Via Chris Joye today:
Pity the perma-bears, because the great Aussie housing boom is back. As we predicted in April 2017 when prices were still in free fall, the value of bricks and mortar has started rising quickly following the first two Reserve Bank of Australia rate cuts.
In Sydney, home values have surged an incredible 1.3 per cent in August (the biggest jump since March 2017), according to CoreLogic. And Melbourne prices are appreciating almost as rapidly, climbing 1.2 per cent in August, the best result since May 2017.
Even the subdued Brisbane market has recorded two consecutive months of capital gains. Across Australia’s five largest capital cities, home values inflated more than 0.8 per cent in August after a 0.1 per cent gain in July. That makes August the strongest month nationally since April 2017.
Pity Australians not housing permabears. This is a unique form of torture few nations have had to endure for so long. That said, you can’t extrapolate price gains after two months.
UBS climbs in too, via the excellent George Theranou:
Could housing reflation/financial stability concerns stop the RBA from cutting?
Lowe cautioned “With [fiscal stimulus & reform] levers stuck, the challenge we face is monetary policy is carrying too much of a burden”; & warned “We can be confident that lower interest rates will push up asset prices, & I think that later on we will have problems because of that”. This is consistent with the shift Lowe made as Governor in the 2016 Conduct of Monetary Policy, when he explicitly added “flexibility” to the inflation target “between 2 & 3%, on average, over time”, & linked “including financial stability” to this objective. That said, we recently asked the Governor on the risk of a repeat of the 2016 cuts which led to a lift of home loans & prices, & he said “I don’t see us likely to go into another period of very rapid credit growth; if we did then we’d have to rethink.” Notably, Deputy Governor Debelle argued this week housing (prices) stabilised, but “doesn’t seem to me to be off to the races”. We are becoming less sure the rebound of auction clearance rates & ~10% m/m annualised pace of house prices in August is a blip (rather than our risk case it becomes a new trend).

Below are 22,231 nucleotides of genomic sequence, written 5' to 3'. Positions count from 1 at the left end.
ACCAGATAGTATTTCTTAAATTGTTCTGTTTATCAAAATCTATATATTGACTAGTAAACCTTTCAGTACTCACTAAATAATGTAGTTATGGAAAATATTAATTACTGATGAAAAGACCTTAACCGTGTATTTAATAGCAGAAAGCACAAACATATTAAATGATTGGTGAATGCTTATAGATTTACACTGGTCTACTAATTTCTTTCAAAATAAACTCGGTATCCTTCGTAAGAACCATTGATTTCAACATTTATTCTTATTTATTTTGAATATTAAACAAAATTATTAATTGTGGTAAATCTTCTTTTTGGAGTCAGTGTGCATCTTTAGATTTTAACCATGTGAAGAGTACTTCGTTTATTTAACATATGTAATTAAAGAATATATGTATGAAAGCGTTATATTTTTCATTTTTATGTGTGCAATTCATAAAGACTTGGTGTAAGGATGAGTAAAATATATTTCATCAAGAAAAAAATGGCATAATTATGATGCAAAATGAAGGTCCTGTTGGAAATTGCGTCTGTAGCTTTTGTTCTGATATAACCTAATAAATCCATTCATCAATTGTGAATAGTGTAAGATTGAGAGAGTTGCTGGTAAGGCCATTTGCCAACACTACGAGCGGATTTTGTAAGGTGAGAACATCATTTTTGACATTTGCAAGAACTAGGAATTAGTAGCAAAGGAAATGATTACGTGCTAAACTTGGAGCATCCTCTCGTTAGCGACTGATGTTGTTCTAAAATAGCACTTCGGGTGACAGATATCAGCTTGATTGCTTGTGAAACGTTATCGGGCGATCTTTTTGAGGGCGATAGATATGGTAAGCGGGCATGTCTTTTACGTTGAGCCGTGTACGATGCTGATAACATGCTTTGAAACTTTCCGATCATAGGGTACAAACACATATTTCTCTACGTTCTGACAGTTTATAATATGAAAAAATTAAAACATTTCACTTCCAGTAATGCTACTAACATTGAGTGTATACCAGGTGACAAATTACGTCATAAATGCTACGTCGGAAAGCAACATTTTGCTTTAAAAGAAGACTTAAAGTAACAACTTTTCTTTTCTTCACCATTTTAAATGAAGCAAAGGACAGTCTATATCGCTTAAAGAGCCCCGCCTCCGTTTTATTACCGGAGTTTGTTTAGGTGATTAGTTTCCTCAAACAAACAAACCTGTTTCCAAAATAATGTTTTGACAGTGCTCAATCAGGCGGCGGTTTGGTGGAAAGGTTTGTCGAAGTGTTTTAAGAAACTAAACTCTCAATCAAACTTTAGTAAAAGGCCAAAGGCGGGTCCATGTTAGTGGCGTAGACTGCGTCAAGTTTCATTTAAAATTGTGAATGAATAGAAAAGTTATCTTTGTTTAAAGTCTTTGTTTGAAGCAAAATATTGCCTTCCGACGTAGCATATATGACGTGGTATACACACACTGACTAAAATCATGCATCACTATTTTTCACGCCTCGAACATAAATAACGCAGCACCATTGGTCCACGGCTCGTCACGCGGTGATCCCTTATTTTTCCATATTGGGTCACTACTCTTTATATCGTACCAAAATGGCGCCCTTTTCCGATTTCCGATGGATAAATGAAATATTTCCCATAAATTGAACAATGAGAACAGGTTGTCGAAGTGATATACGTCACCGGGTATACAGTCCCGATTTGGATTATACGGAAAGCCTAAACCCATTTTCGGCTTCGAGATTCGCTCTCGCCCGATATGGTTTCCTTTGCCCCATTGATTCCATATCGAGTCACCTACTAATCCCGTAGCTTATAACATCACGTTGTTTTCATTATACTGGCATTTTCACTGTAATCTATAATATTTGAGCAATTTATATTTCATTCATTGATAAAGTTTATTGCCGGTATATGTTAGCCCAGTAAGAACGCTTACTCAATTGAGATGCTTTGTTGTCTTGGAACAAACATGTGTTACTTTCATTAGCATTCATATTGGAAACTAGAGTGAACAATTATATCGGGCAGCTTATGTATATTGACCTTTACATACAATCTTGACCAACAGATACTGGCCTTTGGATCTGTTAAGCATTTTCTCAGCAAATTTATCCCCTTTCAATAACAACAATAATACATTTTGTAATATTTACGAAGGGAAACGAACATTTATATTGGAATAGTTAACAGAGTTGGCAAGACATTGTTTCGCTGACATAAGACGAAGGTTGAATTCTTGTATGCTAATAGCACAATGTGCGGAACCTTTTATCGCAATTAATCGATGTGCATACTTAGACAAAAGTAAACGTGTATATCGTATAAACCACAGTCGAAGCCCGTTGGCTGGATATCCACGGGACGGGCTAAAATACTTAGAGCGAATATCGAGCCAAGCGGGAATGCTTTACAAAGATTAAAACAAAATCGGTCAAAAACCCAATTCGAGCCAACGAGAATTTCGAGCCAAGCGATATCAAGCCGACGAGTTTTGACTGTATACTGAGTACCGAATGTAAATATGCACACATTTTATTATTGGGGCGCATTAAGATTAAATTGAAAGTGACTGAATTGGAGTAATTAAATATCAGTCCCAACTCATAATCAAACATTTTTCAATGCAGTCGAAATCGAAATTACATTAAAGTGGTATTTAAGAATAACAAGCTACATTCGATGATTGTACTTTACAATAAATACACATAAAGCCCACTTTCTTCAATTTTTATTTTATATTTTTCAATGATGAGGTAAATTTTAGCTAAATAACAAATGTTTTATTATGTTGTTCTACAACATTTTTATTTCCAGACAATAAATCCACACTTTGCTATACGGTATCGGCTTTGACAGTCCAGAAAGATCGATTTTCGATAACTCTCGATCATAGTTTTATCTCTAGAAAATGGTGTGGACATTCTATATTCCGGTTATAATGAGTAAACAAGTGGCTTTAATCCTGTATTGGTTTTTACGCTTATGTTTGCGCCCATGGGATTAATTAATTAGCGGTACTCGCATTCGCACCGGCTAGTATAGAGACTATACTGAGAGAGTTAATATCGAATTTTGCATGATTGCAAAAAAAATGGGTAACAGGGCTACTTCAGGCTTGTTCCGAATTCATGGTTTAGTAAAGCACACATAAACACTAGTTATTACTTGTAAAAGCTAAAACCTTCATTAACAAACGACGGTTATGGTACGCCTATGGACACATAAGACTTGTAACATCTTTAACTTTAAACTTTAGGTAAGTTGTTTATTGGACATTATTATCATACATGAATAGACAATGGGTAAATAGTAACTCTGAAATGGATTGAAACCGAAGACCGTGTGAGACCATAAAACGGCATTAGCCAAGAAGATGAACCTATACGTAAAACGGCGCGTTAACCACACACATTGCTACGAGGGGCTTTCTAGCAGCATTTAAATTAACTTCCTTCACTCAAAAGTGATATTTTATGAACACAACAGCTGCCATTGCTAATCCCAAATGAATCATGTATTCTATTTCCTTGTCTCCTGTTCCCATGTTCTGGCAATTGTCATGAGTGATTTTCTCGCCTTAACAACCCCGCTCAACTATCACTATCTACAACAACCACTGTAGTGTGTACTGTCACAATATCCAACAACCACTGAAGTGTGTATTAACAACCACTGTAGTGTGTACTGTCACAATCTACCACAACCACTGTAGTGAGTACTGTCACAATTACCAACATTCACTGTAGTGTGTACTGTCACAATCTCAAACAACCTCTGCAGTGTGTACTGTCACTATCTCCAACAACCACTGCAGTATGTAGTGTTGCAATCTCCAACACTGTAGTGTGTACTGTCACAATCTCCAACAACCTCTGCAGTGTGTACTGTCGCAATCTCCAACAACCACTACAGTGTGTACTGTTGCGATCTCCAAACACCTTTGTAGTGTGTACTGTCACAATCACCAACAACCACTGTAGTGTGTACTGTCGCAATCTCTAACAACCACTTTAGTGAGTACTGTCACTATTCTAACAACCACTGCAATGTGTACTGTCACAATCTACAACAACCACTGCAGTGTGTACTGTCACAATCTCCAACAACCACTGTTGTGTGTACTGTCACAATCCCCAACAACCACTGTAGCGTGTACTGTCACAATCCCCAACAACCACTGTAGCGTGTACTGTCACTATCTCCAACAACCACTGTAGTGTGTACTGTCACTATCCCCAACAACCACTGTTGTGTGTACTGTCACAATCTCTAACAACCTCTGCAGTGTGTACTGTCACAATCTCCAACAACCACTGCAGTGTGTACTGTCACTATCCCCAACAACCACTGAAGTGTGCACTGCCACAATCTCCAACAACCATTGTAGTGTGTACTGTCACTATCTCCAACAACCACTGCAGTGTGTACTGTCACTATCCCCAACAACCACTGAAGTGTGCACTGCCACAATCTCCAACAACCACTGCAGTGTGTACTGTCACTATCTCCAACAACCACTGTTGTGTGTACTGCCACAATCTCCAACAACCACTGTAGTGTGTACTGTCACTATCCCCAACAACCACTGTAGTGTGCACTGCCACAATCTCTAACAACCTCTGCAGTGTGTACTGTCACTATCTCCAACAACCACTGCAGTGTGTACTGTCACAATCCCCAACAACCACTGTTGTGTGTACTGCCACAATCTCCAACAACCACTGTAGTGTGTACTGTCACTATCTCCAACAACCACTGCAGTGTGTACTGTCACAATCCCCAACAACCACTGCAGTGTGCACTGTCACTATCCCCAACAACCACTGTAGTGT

UBS still expect RBA to cut in Oct & Feb, but with risk of more amid trade wars
Surely we’re not so completely mad as to replay the 2013-16 macroprudential policy debate. What is the unsackable Wayne Byers and his Zombie APRA doing about any renewed house price boom?
Let’s stay rational here. This is pent up demand. We always see big price gains at the market turn. The economy is buggered, construction is not going to turn around, a massive income shock is building, and I doubt a few house price rises will get households off the mat while global turmoil persists, so there are major headwinds ahead.
The nightmare scenario of a narrow existing dwelling, low volume price boom stoked by loony policy, mass immigration and collapsing apartment credibility is visible but is still an upside risk not a reality.
If it does come about, sell into it!
He is also a former gold trader and economic commentator at The Sydney Morning Herald, The Age, the ABC and Business Spectator. He is the co-author of The Great Crash of 2008 with Ross Garnaut and was the editor of the second Garnaut Climate Change Review.
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